Time frame plays a role in the response to salinity, being very important for the screening of genotypes for tolerance. Salt acclimation or gradual step acclimation (Sanchez et al., 2008) can be induced by gradual exposure to saline conditions (Zhu 2001; Bartels and Sunkar, 2005). This approach can induce salt tolerance in sensitive genotypes, suggesting that the latter may possess a genetic program for tolerance to some extent. The dynamism of acclimation in salt response has been highlighted by the data of Skiiycz et al. (2010,2011), that is, leaves exposed to mannitol, an elicitor of osmotic stress, showed temporally dynamic genetic and morphological changes, depending upon the developmental stage and length of treatment. Vice versa, salt shock is the extreme form of salt stress, when plants are suddenly exposed to a high level of salinity. Salt shock is rare in agriculture or in natural ecosystems, where usually plant exposure to salinity occurs gradually. According to Shavrukov (2013), in experimental condition, the more gradual application of NaCl would result in the more closely mimic of the salt stress response of plants in saline field conditions.

The effects of salts on plants are in some cases shows common traits to other stress, for example, drought. In plants, salt exposure induces osmotic shock or plasmolysis, mostly in the root cells (Munns, 2002). In fact, root is the first target organ where the water uptake decreases with increased salt concentrations. The expression of 5590 genes was found to be related to salt regulation in roots of Arabidopsis seedlings, mainly in cortex cells (Geng et al., 2013). After salt exposure, root growth can decrease together with changes of growth direction in the attempt to avoid highly salinity; such directional change is based on an active redistribution of auxin in the root tip. This phenotype, defined as halotropism, has been detected in different species (Galvan-Ampudia et al., 2013).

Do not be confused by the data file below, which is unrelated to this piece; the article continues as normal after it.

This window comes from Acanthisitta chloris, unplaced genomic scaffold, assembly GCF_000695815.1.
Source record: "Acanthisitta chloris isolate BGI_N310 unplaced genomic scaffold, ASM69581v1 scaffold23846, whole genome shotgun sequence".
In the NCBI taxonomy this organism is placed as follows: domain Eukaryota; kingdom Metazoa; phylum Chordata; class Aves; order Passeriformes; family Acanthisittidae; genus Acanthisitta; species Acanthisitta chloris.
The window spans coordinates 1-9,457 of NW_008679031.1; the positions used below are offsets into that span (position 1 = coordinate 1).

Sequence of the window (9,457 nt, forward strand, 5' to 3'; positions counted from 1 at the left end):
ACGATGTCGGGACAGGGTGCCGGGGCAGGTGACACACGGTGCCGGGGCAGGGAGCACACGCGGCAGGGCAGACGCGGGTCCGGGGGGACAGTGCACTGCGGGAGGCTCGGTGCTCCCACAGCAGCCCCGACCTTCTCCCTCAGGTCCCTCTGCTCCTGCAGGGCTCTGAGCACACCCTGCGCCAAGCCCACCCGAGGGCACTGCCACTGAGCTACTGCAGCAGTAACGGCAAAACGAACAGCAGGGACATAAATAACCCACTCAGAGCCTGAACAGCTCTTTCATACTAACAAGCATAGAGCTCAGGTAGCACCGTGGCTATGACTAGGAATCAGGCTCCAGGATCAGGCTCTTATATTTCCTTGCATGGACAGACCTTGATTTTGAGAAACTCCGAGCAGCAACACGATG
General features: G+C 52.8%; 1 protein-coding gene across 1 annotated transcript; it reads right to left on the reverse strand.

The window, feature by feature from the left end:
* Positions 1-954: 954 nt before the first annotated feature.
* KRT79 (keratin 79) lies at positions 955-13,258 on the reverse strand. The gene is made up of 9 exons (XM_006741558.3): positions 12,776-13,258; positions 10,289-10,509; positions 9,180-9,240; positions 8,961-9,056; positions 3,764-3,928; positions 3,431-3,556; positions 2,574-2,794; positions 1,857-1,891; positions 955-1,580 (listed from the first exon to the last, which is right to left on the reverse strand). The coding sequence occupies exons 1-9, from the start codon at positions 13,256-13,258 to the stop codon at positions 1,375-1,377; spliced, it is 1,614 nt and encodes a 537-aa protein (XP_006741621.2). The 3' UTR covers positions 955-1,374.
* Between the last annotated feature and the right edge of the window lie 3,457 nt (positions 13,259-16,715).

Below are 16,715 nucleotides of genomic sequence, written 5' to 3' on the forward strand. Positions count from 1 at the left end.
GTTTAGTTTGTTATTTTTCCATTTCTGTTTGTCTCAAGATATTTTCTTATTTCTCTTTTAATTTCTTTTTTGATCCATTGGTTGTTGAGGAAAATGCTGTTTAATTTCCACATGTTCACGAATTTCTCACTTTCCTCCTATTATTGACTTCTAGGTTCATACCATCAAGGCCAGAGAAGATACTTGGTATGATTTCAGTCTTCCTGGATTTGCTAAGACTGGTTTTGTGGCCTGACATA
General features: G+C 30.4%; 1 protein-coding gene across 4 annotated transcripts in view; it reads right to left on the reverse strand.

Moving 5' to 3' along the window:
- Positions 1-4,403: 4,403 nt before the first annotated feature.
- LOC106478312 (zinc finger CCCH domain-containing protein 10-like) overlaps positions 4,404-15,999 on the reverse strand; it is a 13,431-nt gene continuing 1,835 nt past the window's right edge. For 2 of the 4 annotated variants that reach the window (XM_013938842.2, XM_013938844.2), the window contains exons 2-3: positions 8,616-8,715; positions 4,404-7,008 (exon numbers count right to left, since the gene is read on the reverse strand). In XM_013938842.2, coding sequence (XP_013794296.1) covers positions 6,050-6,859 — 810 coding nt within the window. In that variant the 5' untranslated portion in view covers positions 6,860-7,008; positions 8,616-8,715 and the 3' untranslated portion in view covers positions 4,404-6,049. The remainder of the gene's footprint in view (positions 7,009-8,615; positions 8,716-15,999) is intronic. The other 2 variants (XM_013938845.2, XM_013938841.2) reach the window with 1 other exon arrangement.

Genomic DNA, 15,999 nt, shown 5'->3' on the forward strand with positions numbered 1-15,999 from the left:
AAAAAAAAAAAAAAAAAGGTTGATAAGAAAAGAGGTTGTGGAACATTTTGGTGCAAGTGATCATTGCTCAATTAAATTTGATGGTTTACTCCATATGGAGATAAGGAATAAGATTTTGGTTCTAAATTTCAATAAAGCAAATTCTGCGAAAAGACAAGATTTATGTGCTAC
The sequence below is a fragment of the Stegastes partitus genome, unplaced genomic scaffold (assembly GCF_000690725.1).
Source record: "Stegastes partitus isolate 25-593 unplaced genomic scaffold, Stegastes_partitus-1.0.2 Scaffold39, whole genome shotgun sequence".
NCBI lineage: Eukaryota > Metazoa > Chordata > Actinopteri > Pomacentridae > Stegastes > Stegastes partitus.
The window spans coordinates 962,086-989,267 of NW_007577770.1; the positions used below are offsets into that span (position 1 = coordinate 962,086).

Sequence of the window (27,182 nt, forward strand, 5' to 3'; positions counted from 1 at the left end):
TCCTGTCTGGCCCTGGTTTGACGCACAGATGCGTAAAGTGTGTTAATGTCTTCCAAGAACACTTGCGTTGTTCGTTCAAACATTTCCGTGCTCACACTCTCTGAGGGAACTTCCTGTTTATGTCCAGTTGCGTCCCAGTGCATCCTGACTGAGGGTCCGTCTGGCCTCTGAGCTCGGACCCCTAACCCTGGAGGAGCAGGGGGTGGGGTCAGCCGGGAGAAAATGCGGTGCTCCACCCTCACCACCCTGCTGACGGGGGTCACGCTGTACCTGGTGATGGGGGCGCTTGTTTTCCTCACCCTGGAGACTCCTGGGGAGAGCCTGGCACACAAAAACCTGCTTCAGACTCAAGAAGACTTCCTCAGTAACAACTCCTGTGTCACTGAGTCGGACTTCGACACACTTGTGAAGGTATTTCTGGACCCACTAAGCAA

For the resistance to salt stress, Na~ and K~ membrane transporters play a pivotal role (Schroeder et al., 2013). When Na+ and Cl' are taken up in large amounts by the root, where Na+-influx pathways are located, they negatively affect growth by impairing metabolic processes and decreasing the photosynthesis.

Osmotic stress, caused by salt, may induce a water removal from the cytoplasm, thus, reducing cytosolic and vacuolar volumes; the organelle proteins may have decreased activity or even undergo to complete denaturation (Bartels and Sunkar, 2005). Component of stress response, like autophagy, can be the extreme consequence of osmotic stress (Kroemer et al., 2010). Genes involved in autophagocytosis (ATG genes, AuTophaGy-related genes) are functioning in response to salt stress in Arabidopsis (Slavikova et al.,

2008). Moreover, in barley roots the strong salt shock-induced apoptosis-like cell death (Katsuhara, 1997).

The leaf growth is quite sensitive to osmotic stress; the changes in this organ are quite rapid with the increasing of salinity (Bartels and Sunkar, 2005; Munns, 2002). The reduction of water content and stomata conductance reduce the rate of transpiration, impacting on photosynthetic rate. Therefore, the reduced leaf size, a process known as leaf area adjustment, is considered beneficial. In the meantime, the roots continue to grow, leading to a change in the ratio shoot/root.

The decreased photosynthetic efficiency is caused by salt injury in young photosynthetic leaves that may lead to the acceleration of their senescence (Forni et al., 2017). Moreover, photosynthesis decline and reactive oxygen species (ROS) production result in a decrease of plant growth. In fact, ROS overproduction damages thylakoid membranes and photosystems reduces the concentration of chlorophyll and carotenoids and changes the ratio of chlorophyll a and b (Parida and Das, 2005).